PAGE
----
WRITTEN BYAmy Domangue
by Amy Domangue · 16 Mar 2020 · 4 min read
WRITTEN BYAmy Domangue
Impostor syndrome — that feeling that you're "a fraud" or that your success is not deserved — has grown new wings during this pandemic. While most of us have experienced impostor syndrome at some point in our careers — it's estimated that more than 70% of people will feel the symptoms — I've heard from so many women who are now questioning their worth and value when they have never before. The reason? We are all overtaxed.
I close my computer screen, but the headlines remain etched in my mind like the voices of my father and mother when they told me I had to follow their beliefs, or I would not be saved when the fire rained down from heaven When I let in the onslaught of social media and voices of worried friends and neighbors, it brings me back to a frightening time. A time when I grew up with a looming dread of Armageddon. Listening to how people talk about the pandemic has triggered these memories.
After more than two years, two doctors, countless negative pregnancy tests, one miscarriage, and one failed IUI treatment cycle, we are still waiting. Our plans have not become our reality. Now, our plans are indefinitely on hold because of a pandemic. A pandemic?! Now that's a curveball that not even a seasoned infertility warrior could have seen coming, especially one that was two weeks away from starting IVF.
As people are making sacrifices to shelter in place and help to slow the spread of the coronavirus, there are hidden costs that we may not have realized. Domestic and sexual violence, along with child abuse, all thrive in sectors of silence. More often than not, the abuse happens at the hands of someone the victim knows, usually a caregiver or household member. At a time when people are required to stay at home, they may be at unintended risk of violence while trying to keep safe from a virus. Police departments across the country are reporting an uptick in domestic violence calls.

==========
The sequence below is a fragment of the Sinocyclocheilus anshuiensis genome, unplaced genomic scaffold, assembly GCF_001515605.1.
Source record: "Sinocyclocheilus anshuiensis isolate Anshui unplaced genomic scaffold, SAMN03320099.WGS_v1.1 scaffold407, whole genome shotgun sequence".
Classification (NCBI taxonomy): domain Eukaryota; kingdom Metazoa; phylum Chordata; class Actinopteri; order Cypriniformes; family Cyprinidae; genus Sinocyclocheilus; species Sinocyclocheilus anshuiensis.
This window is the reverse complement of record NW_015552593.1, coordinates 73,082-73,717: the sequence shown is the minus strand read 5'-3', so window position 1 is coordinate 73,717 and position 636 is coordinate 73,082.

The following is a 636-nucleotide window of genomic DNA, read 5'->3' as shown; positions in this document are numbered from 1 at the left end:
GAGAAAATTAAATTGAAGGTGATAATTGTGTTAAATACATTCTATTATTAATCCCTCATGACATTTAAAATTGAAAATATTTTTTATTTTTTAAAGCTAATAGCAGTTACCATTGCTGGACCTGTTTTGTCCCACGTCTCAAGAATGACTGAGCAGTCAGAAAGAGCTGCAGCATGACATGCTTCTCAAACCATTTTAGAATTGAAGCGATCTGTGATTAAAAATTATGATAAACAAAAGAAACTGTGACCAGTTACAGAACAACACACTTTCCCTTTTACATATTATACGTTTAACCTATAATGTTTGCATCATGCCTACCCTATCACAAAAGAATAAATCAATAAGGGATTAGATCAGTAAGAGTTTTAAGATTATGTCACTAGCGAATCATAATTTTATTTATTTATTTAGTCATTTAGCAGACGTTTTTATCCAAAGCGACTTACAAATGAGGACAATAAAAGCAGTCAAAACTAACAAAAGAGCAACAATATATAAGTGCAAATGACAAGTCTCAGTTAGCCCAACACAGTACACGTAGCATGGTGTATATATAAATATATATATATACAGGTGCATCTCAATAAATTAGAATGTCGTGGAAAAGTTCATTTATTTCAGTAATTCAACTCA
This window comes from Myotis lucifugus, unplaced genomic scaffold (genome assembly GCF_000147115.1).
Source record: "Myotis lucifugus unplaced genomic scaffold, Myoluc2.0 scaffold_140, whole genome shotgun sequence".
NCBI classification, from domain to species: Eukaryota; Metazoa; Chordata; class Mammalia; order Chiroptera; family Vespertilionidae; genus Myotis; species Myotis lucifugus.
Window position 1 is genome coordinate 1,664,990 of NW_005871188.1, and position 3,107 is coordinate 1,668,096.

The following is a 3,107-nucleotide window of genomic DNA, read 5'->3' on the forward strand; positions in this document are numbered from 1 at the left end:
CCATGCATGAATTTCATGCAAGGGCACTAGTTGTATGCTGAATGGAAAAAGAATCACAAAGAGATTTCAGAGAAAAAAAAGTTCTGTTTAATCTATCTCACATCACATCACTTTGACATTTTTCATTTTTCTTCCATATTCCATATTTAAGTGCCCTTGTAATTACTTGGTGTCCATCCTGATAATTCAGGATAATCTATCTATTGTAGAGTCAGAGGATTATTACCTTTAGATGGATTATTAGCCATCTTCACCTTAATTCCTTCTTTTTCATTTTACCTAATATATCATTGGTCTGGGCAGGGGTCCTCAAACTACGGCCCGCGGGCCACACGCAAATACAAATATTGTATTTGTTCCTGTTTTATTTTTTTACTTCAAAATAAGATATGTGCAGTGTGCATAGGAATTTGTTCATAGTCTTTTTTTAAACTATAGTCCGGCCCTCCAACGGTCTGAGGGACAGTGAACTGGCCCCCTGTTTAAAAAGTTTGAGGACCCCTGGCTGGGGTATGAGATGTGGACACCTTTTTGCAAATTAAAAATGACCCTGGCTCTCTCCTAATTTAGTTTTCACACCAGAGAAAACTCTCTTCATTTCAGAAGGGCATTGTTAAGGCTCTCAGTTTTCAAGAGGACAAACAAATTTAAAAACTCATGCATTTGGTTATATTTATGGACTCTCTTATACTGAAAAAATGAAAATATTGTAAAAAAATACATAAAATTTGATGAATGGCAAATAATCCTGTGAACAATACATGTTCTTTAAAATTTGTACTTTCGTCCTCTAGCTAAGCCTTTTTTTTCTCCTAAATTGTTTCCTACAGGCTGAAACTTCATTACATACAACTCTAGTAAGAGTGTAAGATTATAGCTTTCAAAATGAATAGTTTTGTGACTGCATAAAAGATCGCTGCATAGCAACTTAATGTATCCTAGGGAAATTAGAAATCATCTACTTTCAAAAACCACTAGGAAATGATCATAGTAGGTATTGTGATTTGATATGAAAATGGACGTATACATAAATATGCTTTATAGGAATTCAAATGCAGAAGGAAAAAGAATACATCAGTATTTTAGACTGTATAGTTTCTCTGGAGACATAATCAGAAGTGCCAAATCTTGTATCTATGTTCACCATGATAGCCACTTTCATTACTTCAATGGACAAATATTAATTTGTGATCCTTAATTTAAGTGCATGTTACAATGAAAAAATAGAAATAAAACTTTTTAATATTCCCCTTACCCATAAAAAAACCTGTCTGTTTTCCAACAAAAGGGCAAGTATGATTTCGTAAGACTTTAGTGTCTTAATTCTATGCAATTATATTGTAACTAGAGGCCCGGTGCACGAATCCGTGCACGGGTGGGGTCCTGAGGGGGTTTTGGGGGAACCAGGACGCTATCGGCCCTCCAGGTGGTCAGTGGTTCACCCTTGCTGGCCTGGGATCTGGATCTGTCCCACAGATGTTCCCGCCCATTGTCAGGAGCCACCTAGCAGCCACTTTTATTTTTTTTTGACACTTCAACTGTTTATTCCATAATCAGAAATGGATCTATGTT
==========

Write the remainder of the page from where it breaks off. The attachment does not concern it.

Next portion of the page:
The first pic you see of me here is from November 2018, roughly 3 weeks after having brain surgery. It all started one morning in January of 2018. I flew from LA to San Jose en route to Santa Cruz for several meetings I had set for the day. I was driving on Highway 17 heading to Santa Cruz from the San Jose Airport. I was on the freeway for all of 20 minutes, and out of nowhere a car comes out from a residential area to the right of me, attempting to make a left turn onto the freeway where there was a concrete median divider — making it impossible to turn left. The car stops literally in the middle of the highway — in my lane! I was going over 60 mph. Beginning to slam on breaks, I attempted to jump in the right lane but there were cars coming, so I couldn't make it. At that moment I clenched hard because I knew I was gonna have to hit this car!
COVID-19's impact on the world economy was virtually impossible to predict and fully prepare for. Governments balancing citizens' immediate health and safety vs. their financial needs resulted in emergency regulations that have hurt businesses world-wide. Today, the cannabis industry is considered essential, but as we entrepreneurs know, operating any business is a challenge. The entrepreneurial spirit burns brightly in tough times as we constantly look for ways to survive and improve our business while overcoming hardships
I had never worked in such a difficult environment; it was challenging to see a disease destroy patient's bodies and not have legitimate ways of treating them. As a nurse, I so deeply desire to help people and see them to recovery, something that has hardly been happening in the face of COVID-19.